Testing Trump and the term limit


Emma Shapiro

The 22nd Amendment, calling for a two term presidency, has been in effect for over half a century, but under President Donald Trump, a debate about the term limit has been reintroduced. Trump has spoken at rallies, seemingly joking, about tacking on two extra years to his presidency because he was robbed of some time due to all the allegations and investigations against him. Whether his threats are serious is unclear, but if he does want to extend his presidency in a way that violates the 22nd Amendment, he will go against his own views against corruption.

The term limit is both essential in preventing corruption but also in creating a better America through multiple presidencies and perspectives, according to CNN. Enforcing a two-term presidency is crucial in maintaining democracy by opening up the Oval Office to other candidates, recognizing new viewpoints and allowing different parties to hold power.

Even before the 22nd Amendment was in place, President George Washington held office for only two terms, setting the precedent. The two term limit has acted as an unwritten rule for Presidents with Franklin Delano Roosevelt being the only exception, resulting in Congress finally ratifying the 22nd Amendment.

Although Trump has addressed the validity of term limits, he has expressed interest in getting rid of the term limit in order to avoid corruption and dismisses the opposition’s argument by saying he is not a despot.

However, our current system is being threatened by someone who is wielding absolute power in order to avoid jail time. According to CNN, Trump has hinted during interviews that he has considered running for a third term, disregarding the 22nd Amendment.

Trump has expressed his admiration towards dictators who rule without a looming election or campaign, but one particular leader, China’s Xi Jinping, abolished term limits to become president for life last year. By sharing his fascination with Jinping, Trump is proving that he values a leader that ignores the rules of democracy. Democracy is set in place to prevent people like Jinping from dismissing any opposition.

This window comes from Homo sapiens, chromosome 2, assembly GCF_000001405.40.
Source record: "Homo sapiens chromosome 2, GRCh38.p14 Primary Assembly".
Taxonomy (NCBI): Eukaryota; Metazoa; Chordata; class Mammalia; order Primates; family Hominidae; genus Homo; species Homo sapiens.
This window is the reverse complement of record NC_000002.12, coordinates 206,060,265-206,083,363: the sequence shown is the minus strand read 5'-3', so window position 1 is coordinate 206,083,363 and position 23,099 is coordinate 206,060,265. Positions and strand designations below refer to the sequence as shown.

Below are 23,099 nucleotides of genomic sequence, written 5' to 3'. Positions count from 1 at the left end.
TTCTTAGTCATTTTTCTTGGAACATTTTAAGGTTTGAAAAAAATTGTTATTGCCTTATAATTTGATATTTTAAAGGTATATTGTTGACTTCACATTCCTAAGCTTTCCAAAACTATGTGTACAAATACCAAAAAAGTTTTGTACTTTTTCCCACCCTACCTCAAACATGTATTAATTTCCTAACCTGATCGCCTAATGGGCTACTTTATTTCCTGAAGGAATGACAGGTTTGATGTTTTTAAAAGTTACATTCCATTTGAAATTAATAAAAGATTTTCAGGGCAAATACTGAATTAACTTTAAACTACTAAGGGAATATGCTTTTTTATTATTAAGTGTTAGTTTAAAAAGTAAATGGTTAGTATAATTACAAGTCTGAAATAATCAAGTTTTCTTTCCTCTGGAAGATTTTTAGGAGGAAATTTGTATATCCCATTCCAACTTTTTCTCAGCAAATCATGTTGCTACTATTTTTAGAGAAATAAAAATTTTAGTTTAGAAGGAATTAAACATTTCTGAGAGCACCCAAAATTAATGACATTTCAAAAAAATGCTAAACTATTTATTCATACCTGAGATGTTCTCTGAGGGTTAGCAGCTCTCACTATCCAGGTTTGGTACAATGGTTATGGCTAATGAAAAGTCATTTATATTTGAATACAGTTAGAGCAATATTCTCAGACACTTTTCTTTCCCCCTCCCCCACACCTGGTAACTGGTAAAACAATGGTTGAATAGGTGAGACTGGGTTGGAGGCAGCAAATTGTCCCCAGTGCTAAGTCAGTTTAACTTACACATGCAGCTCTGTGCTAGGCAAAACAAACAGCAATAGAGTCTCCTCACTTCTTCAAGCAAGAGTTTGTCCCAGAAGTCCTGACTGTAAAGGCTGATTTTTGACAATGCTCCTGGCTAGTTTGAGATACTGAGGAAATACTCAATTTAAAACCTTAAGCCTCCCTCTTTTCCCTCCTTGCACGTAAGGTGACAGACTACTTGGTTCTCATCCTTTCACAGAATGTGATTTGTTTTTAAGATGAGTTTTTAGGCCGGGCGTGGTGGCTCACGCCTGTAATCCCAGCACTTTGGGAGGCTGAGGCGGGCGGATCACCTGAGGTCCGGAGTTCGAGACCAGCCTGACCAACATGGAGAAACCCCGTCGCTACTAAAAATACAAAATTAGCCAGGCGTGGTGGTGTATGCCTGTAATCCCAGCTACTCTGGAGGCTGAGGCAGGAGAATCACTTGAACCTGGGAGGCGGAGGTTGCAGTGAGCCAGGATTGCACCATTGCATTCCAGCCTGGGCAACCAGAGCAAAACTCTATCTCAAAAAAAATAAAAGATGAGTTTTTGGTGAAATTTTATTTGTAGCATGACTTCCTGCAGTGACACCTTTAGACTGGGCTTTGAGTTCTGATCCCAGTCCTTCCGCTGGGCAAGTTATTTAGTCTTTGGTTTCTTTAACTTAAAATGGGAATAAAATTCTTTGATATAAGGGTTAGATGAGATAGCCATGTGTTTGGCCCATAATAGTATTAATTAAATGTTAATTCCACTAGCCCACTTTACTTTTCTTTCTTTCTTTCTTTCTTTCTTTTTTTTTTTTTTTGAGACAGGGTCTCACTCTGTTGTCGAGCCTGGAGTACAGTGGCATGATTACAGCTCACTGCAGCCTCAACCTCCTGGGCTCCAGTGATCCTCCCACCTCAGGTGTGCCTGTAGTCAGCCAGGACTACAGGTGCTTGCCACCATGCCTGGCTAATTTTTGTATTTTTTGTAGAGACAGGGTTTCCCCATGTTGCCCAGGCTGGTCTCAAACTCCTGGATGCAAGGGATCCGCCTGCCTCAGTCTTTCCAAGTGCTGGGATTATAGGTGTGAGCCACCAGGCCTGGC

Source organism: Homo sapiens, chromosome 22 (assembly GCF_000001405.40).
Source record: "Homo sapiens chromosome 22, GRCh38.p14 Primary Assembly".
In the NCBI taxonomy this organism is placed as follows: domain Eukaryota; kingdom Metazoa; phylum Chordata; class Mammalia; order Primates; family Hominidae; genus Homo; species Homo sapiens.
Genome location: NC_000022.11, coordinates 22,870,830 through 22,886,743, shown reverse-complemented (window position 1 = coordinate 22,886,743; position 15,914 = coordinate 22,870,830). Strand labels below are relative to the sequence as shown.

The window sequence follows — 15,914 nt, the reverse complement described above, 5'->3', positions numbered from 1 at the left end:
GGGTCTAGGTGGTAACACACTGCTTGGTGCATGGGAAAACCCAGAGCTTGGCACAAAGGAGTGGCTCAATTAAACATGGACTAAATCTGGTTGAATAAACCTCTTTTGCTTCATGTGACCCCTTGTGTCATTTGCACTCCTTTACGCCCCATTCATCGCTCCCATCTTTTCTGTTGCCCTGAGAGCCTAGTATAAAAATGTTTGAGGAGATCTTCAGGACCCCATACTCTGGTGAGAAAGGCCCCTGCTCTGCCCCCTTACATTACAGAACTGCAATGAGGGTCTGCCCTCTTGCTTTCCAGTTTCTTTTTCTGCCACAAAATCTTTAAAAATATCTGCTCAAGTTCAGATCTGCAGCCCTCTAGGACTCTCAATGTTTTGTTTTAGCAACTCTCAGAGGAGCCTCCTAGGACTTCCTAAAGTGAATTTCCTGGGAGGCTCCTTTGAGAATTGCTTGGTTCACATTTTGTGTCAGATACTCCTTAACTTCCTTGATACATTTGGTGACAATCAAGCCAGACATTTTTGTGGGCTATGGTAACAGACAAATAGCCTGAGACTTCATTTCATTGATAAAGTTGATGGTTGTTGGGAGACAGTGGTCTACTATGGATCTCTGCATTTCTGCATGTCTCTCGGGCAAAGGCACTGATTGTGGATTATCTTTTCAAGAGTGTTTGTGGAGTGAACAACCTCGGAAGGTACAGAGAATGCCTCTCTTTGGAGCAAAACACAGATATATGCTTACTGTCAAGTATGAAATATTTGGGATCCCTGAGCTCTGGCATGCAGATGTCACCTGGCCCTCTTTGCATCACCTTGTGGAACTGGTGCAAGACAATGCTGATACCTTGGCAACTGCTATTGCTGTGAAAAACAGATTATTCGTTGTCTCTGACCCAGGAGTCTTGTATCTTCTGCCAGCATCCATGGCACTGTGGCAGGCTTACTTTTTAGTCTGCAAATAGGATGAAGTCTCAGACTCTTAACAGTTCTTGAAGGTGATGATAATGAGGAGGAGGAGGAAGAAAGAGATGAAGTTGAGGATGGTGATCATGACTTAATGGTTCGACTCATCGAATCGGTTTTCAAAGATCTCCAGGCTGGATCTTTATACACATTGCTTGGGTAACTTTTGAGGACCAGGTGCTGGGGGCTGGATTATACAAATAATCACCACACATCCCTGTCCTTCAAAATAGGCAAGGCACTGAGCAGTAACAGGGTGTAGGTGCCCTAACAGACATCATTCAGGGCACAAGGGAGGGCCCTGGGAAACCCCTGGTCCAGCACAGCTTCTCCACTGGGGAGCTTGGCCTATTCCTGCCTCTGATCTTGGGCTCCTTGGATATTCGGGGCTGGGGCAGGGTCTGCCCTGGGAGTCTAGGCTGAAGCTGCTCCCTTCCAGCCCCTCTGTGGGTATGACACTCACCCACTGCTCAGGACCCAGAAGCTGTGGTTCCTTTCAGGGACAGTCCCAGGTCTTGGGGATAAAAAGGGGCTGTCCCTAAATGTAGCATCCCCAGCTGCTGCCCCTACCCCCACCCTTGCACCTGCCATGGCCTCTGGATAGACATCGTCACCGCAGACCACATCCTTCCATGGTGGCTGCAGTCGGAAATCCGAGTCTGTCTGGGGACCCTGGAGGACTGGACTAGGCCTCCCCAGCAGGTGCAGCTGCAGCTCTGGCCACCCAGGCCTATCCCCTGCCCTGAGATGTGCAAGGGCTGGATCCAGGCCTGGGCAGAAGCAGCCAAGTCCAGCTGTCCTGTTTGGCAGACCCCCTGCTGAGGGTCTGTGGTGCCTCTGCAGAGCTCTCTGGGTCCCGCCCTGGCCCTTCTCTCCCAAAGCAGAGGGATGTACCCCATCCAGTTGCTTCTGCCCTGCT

A solution to the threat of tyranny, proposed by the Hall Gardner, a professor of International Comparative Politics at American University of Paris, is that members from Congress should call for a one term limit for the presidency.

President Trump and President Reagan have claimed that an expansion of the term limit will also cause a decrease in political corruption because less corrupt individuals would run. But, having a corrupt president for 12 years instead of eight would only amplify the negative change they would be able to enact during their time in office. 21 presidents have been reelected to a second term, which highlights the threat of rewriting the 22nd Amendment.

If this new system were implemented, presidents running again have a higher tendency of winning, so a corrupt president will stay in office for longer. The term limit is crucial and should not be taken laxly or as an excuse to be kept out of jail.

Our American values regarding democracy are essential in ensuring we prevent tyranny and keep our founding ideals intact despite partisan agendas and threats of corruption.

The issue of the term limit should remain bipartisan and not be discussed as a way to advance any particular party’s agenda. It is what separates America from monarchies and dictatorships.